The Bennett Street Bath House in the North End
This article originally appeared in the July 9, 1974 issue of the Boston Phoenix
For most of us, cleanliness is still next to godliness; for many of Boston's North Enders, however, cleanliness is also next to Columbus High School on North Bennett St. There stand the public baths, owned and operated by the city's Department of Parks and Recreation. The public bathhouse, one of the two remaining in the city, is a three-story brick building that contains 32 men's and 32 women's showers on the first floor, a weight room and boxing ring on the second where North End youths work out, and a cozy little gymnasium on the third.
The modesty of this small edifice and its unassuming facilities do not reflect its importance to the community. Elsewhere in the commonwealth, saunas, steam baths, shvitzes, health clubs, and massage parlors abound as testimony to man's need for specific bodily attentions, but in the North End, where it is estimated as many as one-third of the apartments are still without baths or showers (despite renovations), the requirements are more basic. A large percentage of the North End population depends on the public baths just to keep clean.
The men's and women's showers are open to the public and cost nothing, but bathers must bring their own soap and towels. Until about 10 years ago, soap and towels were provided by the city at a penny a piece, but the city was losing towels at such a prodigious rate that the service was discontinued.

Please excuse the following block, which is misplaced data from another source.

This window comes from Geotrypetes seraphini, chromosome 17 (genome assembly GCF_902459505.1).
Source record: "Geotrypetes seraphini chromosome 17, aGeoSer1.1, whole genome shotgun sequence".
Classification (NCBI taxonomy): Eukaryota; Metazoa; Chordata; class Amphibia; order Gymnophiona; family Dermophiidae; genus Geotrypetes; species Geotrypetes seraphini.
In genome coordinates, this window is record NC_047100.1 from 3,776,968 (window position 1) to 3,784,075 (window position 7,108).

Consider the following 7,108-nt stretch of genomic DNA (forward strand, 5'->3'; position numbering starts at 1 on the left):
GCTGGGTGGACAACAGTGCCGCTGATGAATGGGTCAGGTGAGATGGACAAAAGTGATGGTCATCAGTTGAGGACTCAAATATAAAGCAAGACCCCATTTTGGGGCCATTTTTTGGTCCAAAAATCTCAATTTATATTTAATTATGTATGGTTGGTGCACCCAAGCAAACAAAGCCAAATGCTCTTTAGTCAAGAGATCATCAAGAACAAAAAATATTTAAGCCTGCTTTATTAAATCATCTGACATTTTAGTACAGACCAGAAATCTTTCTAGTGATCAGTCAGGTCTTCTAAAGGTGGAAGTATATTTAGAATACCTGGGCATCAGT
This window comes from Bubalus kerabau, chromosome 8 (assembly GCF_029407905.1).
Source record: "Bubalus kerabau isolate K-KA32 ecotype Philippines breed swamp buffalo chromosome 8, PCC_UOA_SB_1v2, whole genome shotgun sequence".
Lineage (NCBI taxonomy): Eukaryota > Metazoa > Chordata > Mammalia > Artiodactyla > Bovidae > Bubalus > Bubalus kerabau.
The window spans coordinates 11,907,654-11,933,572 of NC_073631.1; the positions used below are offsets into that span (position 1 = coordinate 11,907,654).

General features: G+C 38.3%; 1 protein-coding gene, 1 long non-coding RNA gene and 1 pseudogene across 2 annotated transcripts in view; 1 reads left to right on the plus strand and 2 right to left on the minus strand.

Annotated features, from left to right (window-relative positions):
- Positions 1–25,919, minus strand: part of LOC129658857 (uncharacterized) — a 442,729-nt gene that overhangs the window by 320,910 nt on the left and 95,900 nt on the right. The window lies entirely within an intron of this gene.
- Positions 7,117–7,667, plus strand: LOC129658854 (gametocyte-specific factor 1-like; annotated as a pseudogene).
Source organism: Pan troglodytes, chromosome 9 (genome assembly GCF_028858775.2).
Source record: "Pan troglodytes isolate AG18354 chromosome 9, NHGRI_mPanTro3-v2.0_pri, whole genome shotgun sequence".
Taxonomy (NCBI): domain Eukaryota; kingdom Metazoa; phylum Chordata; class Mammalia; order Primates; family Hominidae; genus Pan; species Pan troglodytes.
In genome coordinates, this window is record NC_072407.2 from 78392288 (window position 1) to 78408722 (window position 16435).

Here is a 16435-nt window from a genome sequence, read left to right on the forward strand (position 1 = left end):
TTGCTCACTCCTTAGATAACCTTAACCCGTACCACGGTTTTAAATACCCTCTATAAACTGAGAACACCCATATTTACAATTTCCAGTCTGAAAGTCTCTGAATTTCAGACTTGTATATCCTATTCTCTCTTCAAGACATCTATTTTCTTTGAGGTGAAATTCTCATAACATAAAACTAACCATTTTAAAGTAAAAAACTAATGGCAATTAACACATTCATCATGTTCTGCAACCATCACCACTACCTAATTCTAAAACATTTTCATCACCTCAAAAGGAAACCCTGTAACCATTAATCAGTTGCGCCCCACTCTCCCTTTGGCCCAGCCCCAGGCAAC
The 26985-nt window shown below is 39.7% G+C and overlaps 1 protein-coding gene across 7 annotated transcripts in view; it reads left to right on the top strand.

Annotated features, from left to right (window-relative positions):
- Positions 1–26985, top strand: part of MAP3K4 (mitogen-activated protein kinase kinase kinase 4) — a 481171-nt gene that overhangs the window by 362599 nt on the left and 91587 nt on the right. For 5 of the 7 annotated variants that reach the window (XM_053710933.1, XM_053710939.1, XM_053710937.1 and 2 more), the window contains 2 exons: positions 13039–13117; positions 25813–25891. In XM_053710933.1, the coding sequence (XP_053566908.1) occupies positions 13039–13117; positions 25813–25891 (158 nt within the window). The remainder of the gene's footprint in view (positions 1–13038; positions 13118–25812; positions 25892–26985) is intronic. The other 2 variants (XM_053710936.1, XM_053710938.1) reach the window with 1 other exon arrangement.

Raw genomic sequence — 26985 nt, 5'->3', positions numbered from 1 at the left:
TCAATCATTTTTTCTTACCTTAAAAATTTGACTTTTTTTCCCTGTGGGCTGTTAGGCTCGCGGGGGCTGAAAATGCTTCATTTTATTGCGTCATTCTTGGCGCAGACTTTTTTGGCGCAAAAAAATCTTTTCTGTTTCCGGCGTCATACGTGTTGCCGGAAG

Tony Sullivan, who works at the baths, reminisces about the days when someone would throw down 15 cents for 13 towels and two miniscule bars of Ivory. The towels were so small, remembers Sullivan, that they were soaked through as soon as you applied them to your body, and it took at least a dozen to dry off. But some bathers would throw about eight of the towels in the bin when they were through and take the other five home. The trucks would unload 1500 new towels and two days later pick up only 900 dirty ones. People all over Boston were shining their shoes and cleaning their cars with towels stitched "City of Boston."
Super Water Pressure
On a particularly steamy day, the North Bennett Street baths serve between four and five hundred people. On any day, there is at the least a slow and steady stream of bathers, mostly older people, and laborers stopping by to rinse off on their way home from work. They come, drop a nod in the direction of Tony or Frank "Harmonica Man" Masucci, who has been at the baths for 10 years, and head for the showers, emerging later with their paper bags and wet hair. Though most of the regular customers don't know the privilege of a private bath at home, there are some who do and still use the baths, out of either convenience or a sense of devotion to this community tradition, or maybe just out of preference for the city baths' superior water pressure.